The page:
Letters

Letters 02-08-2016

Less Ageism, Please The January 4 issue of this publication proved to me that there are some sensible voices of reason in our community regarding all things “inter-generational.” I offer a word of thanks to Elizabeth Myers. I too have worked hard for what I’ve earned throughout my years in the various positions I’ve held. While I too cannot speak for each millennial, brash generalizations about a lack of work ethic don’t sit well with me...Joe Connolly, Traverse City

Now That’s an Escalation I just read the letter from Greg and his defense of the AR15. The letter started with great information but then out of nowhere his opinion went off the rails. “The government wants total gun control and then confiscation; then the elimination of all Constitutional rights.” Wait... what?! To quote the great Ron Burgundy, “Well, that escalated quickly!”

Healthy Eating and Exercise for Children Healthy foods and exercise are important for children of all ages. It is important for children because it empowers them to do their best at school and be able to do their homework and study...

Mascots and Harsh Native American Truths The letter from the Choctaw lady deserves an answer. I have had a gutful of the whining about the fate of the American Indian. The American Indians were the losers in an imperial expansion; as such, they have, overall, fared much better than a lot of such losers throughout history. Everything the lady complains about in the way of what was done by the nasty, evil Whites was being done by Indians to other Indians long before Europeans arrived...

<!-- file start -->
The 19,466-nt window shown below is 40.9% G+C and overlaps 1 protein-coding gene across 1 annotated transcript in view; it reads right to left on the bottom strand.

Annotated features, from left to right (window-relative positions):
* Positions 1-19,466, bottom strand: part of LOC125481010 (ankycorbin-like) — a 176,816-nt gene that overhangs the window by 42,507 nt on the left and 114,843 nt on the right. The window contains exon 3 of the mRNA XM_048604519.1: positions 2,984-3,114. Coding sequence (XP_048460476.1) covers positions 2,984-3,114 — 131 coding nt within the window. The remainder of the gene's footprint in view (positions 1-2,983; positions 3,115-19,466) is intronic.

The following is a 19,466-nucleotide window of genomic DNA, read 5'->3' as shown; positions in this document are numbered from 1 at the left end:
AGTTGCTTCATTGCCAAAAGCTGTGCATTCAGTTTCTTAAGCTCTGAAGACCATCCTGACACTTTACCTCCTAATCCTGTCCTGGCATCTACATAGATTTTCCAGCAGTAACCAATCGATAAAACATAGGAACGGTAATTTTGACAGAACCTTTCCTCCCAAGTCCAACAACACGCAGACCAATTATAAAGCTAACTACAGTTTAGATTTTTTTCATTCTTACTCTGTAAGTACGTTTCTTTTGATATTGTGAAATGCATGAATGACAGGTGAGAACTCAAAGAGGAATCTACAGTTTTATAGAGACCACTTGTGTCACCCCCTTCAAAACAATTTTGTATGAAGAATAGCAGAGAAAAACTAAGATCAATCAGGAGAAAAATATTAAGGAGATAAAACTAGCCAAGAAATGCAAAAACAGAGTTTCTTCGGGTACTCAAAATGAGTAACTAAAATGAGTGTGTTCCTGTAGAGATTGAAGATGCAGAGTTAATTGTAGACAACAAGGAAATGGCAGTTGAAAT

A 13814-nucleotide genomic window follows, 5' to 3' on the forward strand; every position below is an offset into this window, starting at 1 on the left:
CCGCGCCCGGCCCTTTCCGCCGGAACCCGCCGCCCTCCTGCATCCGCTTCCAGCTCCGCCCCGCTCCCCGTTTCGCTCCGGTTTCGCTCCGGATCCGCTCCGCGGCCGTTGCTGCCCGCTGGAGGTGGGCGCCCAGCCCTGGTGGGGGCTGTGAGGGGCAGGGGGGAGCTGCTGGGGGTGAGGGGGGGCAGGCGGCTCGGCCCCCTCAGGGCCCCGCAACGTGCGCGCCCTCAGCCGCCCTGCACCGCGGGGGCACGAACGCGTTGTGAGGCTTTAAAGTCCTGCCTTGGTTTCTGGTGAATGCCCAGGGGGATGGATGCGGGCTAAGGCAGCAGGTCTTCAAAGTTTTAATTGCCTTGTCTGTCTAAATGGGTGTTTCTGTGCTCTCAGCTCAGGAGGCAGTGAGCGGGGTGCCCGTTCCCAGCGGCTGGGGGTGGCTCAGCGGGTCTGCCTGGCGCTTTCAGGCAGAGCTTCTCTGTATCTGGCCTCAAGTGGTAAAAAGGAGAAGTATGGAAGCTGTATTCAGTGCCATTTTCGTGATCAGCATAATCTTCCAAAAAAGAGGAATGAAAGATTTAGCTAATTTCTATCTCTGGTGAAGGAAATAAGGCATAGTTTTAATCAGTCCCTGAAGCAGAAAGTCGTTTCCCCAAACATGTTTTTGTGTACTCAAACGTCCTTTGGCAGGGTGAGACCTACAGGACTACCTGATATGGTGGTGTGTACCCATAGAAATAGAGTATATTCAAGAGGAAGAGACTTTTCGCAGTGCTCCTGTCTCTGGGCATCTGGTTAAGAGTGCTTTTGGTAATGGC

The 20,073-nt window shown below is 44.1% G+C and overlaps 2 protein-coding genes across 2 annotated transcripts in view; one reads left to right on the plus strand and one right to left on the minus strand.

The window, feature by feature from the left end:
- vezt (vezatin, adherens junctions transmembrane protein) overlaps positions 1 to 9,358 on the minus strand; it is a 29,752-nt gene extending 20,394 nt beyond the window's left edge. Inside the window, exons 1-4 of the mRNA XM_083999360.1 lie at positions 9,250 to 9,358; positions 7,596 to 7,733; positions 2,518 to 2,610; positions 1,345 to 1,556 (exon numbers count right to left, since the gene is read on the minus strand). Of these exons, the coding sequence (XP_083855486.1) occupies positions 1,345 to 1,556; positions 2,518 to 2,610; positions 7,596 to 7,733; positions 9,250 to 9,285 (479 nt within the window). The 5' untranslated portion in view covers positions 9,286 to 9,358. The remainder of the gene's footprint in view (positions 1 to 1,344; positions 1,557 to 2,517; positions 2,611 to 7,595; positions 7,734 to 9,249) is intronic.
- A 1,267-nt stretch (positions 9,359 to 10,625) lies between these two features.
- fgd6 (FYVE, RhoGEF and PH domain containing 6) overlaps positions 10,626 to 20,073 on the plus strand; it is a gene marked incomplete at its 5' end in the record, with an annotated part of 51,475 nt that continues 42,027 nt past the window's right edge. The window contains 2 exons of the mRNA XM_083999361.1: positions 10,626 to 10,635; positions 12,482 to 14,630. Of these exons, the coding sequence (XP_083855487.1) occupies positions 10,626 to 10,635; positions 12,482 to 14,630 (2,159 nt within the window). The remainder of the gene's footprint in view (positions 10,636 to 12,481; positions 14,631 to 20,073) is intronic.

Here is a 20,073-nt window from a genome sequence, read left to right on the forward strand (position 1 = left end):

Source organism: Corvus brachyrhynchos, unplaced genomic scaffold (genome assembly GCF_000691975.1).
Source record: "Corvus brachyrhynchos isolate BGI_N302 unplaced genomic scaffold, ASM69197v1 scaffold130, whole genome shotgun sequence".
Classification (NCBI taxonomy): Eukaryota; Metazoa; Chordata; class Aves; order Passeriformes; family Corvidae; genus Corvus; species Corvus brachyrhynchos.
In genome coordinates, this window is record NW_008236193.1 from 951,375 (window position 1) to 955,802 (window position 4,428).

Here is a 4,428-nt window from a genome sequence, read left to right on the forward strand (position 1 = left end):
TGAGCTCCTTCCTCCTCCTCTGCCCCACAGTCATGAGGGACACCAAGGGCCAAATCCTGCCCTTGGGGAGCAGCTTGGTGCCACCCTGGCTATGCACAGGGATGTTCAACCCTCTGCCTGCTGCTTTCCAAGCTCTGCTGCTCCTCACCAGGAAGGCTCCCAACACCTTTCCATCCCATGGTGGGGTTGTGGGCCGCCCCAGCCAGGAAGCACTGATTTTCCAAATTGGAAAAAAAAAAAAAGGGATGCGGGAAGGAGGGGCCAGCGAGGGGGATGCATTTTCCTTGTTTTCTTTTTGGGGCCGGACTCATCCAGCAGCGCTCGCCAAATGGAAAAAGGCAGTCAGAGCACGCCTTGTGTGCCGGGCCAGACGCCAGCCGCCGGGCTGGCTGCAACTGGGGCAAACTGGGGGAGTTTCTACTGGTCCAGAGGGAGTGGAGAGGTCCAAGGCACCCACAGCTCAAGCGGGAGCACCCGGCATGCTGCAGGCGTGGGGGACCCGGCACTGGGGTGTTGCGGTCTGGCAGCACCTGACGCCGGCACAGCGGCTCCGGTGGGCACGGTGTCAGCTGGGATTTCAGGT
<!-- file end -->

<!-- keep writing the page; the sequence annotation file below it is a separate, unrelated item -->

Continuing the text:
Snyder Must Go I believe it’s time. It’s time for Governor Snyder to go. The FBI, U.S. Postal Inspection Service and the EPA Criminal Investigation Division are now investigating the Flint water crisis that poisoned thousands of people. Governor Snyder signed the legislation that established the Emergency Manager law. Since its inception it has proven to be a dismal failure...

Erosion of Public Trust Let’s look at how we’ve been experiencing global warming. Between 1979 and 2013, increases in temperature and wind speeds along with more rain-free days have combined to stretch fire seasons worldwide by 20 percent. In the U.S., the fire seasons are 78 days longer than in the 1970s...

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Pet Portraits

Shanny Schmidt has a doggone good time portraying pooches

Al Parker - April 1st, 2013  

Shanny Schmidt has found an art niche that offers something special for animal lovers.

She paints pet portraits, mostly dogs, which feature vibrant colors and unusual poses. Her growing collection of works ranges from Airedales to Wolfhounds and most breeds in between.

The Williamsburg resident has portrayed gregarious Greyhounds, pensive Poodles and shy Sheepdogs, all in bright colors that creatively contrast and complement. Schmidt’s unconventional portraits are patchy and fluid at the same time. They whimsically portray each pooch in an artful way.

With Schmidt’s canine creations, a pet owner has an opportunity to have not only a unique charming portrait of a family member, but also an impressive work of art.